Her job: Professor and Dean of Faculty, University of Prishtina
Describe what you do in your current work situation?
I am a professor and currently the Dean of Faculty of Electrical and Computer Engineering (FECE) at the University of Prishtina (UP). Prishtina is the capital of Kosova, a region very well-known for being devastated and poor. In these post-war circumstances, besides my regular activities such are teaching and researching, I am very involved in introducing reforms in the UP and rebuilding destroyed laboratories.
Why did you choose engineering?
I ended up in electrical engineering because in the year when I finished high school, the UP had commenced studies in the department of electronics and telecommunications. These studies were new and very attractive. They offered many opportunities and challenges, and so I decided to go there.
Where did you go to school and what degree(s) do you have?
I have received a B.S. in Electrical Engineering, Department of Electronics and Telecommunications, from the University of Prishtina, thus being the first woman in Kosova to receive this degree.
I finished graduate studies for my M.S at the University of Belgrade, Faculty of Electrical Engineering, and not only was I the first woman, but also the first Albanian from Kosova to receive any higher degree in this faculty. My intention is not to underline this as a personal achievement, but only to illustrate discriminating circumstances for Kosovar Albanians which the regime applied for a very long time. Even though I had strong support from my professor to continue working for a Ph.D. in this faculty, it was becoming impossible for me to proceed with this idea. The general situation worsened as each day went by with what would soon be the beginning of a bloody disintegration of the former Yugoslavia. I finished my studies and received a Ph.D. at the Faculty of Electrical and Computer Engineering, University of Prishtina, and of course, once again, I had the title of being the "first woman" to get it.
What kinds of activities have typically been part of your work?
At the beginning of my career as an engineer, I worked for a short time in industry as a technical director in a Public Telecommunications Company. Then I joined the staff of the University of Prishtina, where I still am today. In addition to being engaged in my daily duties in teaching, continuous researching, and publication of papers, I have been also involved in organizing and managing the university. I was one of the Vice Deans of FECE, a member of the Senate of UP, and a member of the Council of UP. In October 2006 I was elected the Dean of the Faculty of Electrical and Computer Engineering, a position filled for the first time by a woman.
What do you like best about being an engineer?
The challenge of working at the university is that it fulfills the career of an engineer and scientist with possibilities to participate in many research and industrial projects, as a participant, manager, consultant, or supervisor. However, the best part of all this is the work with students, with young people who are smart and have a high sense of responsibility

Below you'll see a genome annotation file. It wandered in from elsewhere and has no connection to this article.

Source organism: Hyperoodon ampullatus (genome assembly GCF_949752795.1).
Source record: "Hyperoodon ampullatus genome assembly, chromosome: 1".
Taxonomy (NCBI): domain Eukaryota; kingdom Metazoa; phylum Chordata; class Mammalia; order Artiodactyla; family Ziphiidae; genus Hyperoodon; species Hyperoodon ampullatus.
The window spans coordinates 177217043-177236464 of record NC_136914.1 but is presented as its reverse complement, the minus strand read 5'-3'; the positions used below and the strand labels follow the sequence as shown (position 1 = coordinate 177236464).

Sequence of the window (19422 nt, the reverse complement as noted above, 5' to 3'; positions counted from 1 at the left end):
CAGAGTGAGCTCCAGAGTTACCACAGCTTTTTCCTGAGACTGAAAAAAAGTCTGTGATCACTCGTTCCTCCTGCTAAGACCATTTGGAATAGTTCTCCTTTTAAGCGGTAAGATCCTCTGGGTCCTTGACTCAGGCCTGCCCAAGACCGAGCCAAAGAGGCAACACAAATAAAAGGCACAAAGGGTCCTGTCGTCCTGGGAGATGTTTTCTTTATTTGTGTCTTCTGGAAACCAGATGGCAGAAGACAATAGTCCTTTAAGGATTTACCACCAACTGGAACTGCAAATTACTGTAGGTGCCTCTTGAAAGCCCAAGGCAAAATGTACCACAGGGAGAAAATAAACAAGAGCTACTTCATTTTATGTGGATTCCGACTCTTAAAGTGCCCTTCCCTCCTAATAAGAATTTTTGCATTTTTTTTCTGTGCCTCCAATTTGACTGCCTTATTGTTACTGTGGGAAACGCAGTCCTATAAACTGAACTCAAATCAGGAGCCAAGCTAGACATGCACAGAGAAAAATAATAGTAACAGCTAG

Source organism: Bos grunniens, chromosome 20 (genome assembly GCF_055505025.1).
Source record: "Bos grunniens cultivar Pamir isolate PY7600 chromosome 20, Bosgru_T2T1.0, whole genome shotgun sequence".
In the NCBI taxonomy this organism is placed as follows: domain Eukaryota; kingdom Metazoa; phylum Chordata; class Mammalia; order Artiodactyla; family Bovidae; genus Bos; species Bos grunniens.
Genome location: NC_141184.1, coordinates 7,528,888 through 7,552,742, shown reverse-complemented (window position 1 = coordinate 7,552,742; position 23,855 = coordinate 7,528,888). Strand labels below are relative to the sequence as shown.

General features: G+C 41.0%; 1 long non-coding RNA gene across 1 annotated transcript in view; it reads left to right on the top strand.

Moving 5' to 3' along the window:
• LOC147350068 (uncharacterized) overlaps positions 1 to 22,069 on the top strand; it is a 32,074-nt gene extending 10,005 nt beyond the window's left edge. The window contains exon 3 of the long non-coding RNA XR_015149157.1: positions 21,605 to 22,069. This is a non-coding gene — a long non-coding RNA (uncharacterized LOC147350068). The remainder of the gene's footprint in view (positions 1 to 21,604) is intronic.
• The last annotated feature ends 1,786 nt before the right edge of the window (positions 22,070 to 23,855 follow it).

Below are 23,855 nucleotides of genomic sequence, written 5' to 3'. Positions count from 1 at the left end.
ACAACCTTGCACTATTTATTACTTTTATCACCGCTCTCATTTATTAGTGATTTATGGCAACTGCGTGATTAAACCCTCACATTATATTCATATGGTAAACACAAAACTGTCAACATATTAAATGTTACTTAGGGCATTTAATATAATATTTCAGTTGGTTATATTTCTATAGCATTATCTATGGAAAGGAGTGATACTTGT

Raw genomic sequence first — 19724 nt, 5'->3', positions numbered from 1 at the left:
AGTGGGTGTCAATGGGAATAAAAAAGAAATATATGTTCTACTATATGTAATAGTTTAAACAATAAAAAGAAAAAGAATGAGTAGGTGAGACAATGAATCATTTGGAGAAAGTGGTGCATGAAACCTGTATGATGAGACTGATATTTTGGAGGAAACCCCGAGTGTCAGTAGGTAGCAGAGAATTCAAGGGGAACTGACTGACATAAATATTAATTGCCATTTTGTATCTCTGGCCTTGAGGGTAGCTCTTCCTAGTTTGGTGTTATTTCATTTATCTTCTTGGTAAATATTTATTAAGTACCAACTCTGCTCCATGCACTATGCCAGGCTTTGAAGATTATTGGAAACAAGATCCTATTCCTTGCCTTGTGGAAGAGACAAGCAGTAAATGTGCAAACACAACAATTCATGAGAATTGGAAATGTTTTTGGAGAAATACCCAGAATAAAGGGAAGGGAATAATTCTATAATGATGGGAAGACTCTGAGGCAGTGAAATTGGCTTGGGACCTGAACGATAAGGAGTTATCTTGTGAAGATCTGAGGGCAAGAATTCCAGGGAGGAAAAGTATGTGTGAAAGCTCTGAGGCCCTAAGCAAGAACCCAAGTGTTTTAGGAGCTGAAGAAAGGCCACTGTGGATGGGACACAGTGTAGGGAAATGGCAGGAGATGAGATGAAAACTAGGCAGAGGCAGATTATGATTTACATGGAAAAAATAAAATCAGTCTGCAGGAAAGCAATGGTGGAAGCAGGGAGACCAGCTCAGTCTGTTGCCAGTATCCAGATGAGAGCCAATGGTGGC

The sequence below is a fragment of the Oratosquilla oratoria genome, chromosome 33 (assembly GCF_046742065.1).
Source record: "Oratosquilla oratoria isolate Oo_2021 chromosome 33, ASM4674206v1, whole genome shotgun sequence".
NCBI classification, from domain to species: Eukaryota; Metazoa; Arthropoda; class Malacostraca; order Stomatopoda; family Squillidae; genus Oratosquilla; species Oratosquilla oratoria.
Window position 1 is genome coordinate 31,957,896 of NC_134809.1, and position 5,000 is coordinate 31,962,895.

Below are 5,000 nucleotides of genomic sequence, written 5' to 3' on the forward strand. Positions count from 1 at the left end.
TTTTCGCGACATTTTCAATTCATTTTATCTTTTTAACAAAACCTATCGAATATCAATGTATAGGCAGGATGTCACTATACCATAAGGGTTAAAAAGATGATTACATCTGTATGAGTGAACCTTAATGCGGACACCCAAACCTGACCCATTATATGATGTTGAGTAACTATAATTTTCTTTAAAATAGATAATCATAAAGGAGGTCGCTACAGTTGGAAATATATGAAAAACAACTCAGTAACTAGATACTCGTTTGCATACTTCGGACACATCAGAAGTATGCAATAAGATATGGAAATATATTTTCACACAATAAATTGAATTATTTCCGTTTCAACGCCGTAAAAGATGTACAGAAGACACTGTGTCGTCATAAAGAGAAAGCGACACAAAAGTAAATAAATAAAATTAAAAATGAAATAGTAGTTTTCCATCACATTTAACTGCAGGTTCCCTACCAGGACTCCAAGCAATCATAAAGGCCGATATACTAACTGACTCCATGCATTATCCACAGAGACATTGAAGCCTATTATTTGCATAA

Which of your career accomplishments are you proudest of?
When the regime of Belgrade suspended institutions of Kosova, my husband and I, together with all Albanian professors, were expelled from the UP. Instead of going abroad to find a job and continue our careers, we decided to stay in Kosova and share the same destiny with millions of other suffering people. At this time, the parallel system of education in Albanian language began to be established, and we have been involved in it from the beginning.
What challenges have you met and conquered in your pursuit of an engineering career?
For more than eight years, we developed teaching and other activities in private houses in different places of the city, hiding from the Serbian police. Our only means for studying have been textbooks and professional books (mostly acquired from the U.S.A. with many difficulties), personal computers, a few pieces of cheap equipment and instrumentations (some of them handmade) and, of course, a very high motivation of professors and students. We did not have an illusion that we could achieve the best results in educating a new generations of engineers under the present circumstances, but our goals were to hold the continuity in engineering education and to pass on the knowledge about trends in new technologies (even though only in theory).
Please tell us a little about your family.
I have been together with my husband, Ilir, since my third year of studies, and he is my strongest support. He is also a professor of the Faculty of Electrical and Computer Engineering. We have four lovely daughters. Jeta (25) is an architect, Zana (21) is an engineer of communications, Lura (19) and Mrika (17) are students.
What are your short-term (1-2 years) and long-term (10+ years) goals?
I hope that very soon I will finish writing my third book, and my long-term goal is to see the University of Prishtina growing up and developing into a modern institution of higher education.
What advice would you give to a young woman considering a career in engineering?
If you are smart, self-confident and love mathematics feel free to go into engineering, because with this profession no matter where you are working, whether it is in some high-tech laboratory, known university or remote and poor region, you will always be able to bring up new developments and changes in your environment and community.
Describe something about your life outside of work: your hobbies, or perhaps a favorite book.
I enjoy gardening and reading. Also, I enjoy hiking in the mountains with family on weekends.